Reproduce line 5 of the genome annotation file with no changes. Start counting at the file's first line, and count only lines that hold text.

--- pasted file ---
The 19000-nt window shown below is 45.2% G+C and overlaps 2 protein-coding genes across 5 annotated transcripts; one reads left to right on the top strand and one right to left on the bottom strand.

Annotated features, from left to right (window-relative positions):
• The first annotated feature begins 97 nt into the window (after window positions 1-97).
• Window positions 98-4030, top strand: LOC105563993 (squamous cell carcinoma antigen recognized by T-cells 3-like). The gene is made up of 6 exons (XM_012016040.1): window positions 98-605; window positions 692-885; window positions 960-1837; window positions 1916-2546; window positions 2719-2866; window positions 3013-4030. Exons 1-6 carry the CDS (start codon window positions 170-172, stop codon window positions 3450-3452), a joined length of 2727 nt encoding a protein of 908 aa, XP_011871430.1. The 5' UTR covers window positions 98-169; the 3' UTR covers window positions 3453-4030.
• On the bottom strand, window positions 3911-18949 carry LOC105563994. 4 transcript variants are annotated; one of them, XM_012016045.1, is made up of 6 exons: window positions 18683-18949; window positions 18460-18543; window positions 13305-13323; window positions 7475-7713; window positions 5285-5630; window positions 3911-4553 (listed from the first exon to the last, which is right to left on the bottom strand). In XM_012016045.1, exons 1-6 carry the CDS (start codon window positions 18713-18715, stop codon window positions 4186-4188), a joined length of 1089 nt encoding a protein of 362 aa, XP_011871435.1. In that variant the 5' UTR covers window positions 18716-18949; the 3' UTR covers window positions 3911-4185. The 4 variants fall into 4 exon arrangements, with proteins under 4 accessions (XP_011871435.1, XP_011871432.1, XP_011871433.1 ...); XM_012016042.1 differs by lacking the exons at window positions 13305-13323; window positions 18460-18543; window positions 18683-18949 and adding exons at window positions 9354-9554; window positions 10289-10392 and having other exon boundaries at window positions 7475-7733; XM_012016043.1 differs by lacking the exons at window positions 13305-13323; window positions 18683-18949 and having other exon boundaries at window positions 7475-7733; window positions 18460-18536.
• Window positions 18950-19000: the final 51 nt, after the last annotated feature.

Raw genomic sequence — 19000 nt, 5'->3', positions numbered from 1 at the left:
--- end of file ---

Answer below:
• On the bottom strand, window positions 3911-18949 carry LOC105563994. 4 transcript variants are annotated; one of them, XM_012016045.1, is made up of 6 exons: window positions 18683-18949; window positions 18460-18543; window positions 13305-13323; window positions 7475-7713; window positions 5285-5630; window positions 3911-4553 (listed from the first exon to the last, which is right to left on the bottom strand). In XM_012016045.1, exons 1-6 carry the CDS (start codon window positions 18713-18715, stop codon window positions 4186-4188), a joined length of 1089 nt encoding a protein of 362 aa, XP_011871435.1. In that variant the 5' UTR covers window positions 18716-18949; the 3' UTR covers window positions 3911-4185. The 4 variants fall into 4 exon arrangements, with proteins under 4 accessions (XP_011871435.1, XP_011871432.1, XP_011871433.1 ...); XM_012016042.1 differs by lacking the exons at window positions 13305-13323; window positions 18460-18543; window positions 18683-18949 and adding exons at window positions 9354-9554; window positions 10289-10392 and having other exon boundaries at window positions 7475-7733; XM_012016043.1 differs by lacking the exons at window positions 13305-13323; window positions 18683-18949 and having other exon boundaries at window positions 7475-7733; window positions 18460-18536.